Sometimes the different ports of ImageMagick aren’t in perfect sync, and commands that work in one environment aren’t available in another. The steps we’ll go through here worked on a Mac but might not work the same on Windows. If you encounter incompatibility, check that you’re running the latest available for your platform, or consider a nearby Linux system (e.g. Raspberry Pi) if you have access to one.

If Image Already Matches Matrix Pixel Dimensions…

…it’s fairly straightforward, ImageMagick’s “gamma” command will pull down the brightness:

convert in.gif -coalesce -gamma 0.4 -dispose None -interlace None -ordered-dither o4x4,32,64,32 -layers OptimizeFrame out.gif

You can adjust the 0.4 down (darker) or up (lighter) to get things dialed in just right for the matrix. Usually 0.4 works fine though.

The “-ordered-dither” part is optional. This adds dithering to recover some of the detail otherwise lost during the gamma adjustment.

The coalesce/dispose/interlace settings are to ensure better compatibility with the AnimatedGIF library. It doesn’t support interlaced GIFs, a reasonable tradeoff to allow handling arbitrarily long or complex animations.

If Image Does Not Match Matrix Size…

Let’s suppose we had an animated GIF of the classic Amiga juggler demo, and we want to prepare this for the RGB matrix.

The GIF, at 320x200 pixels, is much larger than the matrix. And the 16:10 aspect ratio doesn’t match.

One option is to scale the whole image to fit the matrix, disregarding the pixel aspect ratio. If there’s a significant change to the aspect ratio, distortion will be apparent, but the full frame will be used.

For a 64x32 pixel matrix:

convert juggler.gif -coalesce -gamma 0.4 -resize 64x32\! -dispose None -interlace None -ordered-dither o4x4,32,64,32 -layers OptimizeFrame out.gif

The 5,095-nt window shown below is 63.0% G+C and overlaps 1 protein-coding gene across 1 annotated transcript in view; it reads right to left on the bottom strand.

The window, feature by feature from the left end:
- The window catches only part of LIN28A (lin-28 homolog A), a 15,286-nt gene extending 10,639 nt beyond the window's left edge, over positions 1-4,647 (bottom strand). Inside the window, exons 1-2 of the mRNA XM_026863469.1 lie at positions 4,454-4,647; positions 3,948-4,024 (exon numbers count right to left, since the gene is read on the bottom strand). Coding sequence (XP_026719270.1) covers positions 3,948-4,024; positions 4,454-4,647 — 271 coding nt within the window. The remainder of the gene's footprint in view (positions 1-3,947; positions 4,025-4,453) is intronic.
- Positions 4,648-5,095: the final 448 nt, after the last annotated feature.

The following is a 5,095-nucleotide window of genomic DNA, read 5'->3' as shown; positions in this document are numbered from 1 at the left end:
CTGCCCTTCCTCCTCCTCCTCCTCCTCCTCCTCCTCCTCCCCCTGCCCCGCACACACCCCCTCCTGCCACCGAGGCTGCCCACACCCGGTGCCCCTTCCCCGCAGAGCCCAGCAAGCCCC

This should be entered as a single unbroken line, regardless how it may be formatted in the web browser. Change the input and output filenames to suit your needs.

The reference to 64x32 is the matrix pixel dimensions…change this if using a larger or smaller matrix. The \! tells ImageMagick to scale/stretch to this size absolutely, regardless of distortion it may incur. The o4x4,32,64,32 is not related to the matrix size…keep that part intact!

To maintain the original pixel aspect ratio instead, cropping the image as necessary:

convert juggler.gif -coalesce -gamma 0.4 -resize 64x32^ -gravity center -extent 64x32 -dispose None -interlace None -ordered-dither o4x4,32,64,32 -layers OptimizeFrame out.gif

Now there’s two 64x32 references to the matrix pixel dimensions…change both for different matrix sizes. The ^ on the first one means we’ll be cropping to this size, not distorting. Do not change the o4x4,32,64,32, regardless of matrix size.

The resulting GIFs will look dark on your computer (left). But played back on the LED matrix (simulated on the right), it will more closely match the original’s colors and brightness:

This guide was first published on Oct 19, 2020. It was last updated on Oct 19, 2020.